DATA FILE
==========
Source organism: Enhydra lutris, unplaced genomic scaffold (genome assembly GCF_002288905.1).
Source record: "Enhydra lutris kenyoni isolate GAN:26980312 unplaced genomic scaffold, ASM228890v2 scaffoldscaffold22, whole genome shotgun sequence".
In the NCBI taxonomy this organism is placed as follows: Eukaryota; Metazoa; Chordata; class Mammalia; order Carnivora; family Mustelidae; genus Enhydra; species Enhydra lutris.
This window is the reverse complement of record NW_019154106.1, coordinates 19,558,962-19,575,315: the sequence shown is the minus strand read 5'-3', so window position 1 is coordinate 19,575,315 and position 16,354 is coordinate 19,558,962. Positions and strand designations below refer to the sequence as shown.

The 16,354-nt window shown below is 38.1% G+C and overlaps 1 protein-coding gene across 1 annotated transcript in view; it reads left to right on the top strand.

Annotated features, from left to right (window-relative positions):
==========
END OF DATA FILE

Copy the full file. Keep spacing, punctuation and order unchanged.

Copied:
Source organism: Enhydra lutris, unplaced genomic scaffold (genome assembly GCF_002288905.1).
Source record: "Enhydra lutris kenyoni isolate GAN:26980312 unplaced genomic scaffold, ASM228890v2 scaffoldscaffold22, whole genome shotgun sequence".
In the NCBI taxonomy this organism is placed as follows: Eukaryota; Metazoa; Chordata; class Mammalia; order Carnivora; family Mustelidae; genus Enhydra; species Enhydra lutris.
This window is the reverse complement of record NW_019154106.1, coordinates 19,558,962-19,575,315: the sequence shown is the minus strand read 5'-3', so window position 1 is coordinate 19,575,315 and position 16,354 is coordinate 19,558,962. Positions and strand designations below refer to the sequence as shown.

The 16,354-nt window shown below is 38.1% G+C and overlaps 1 protein-coding gene across 1 annotated transcript in view; it reads left to right on the top strand.

Annotated features, from left to right (window-relative positions):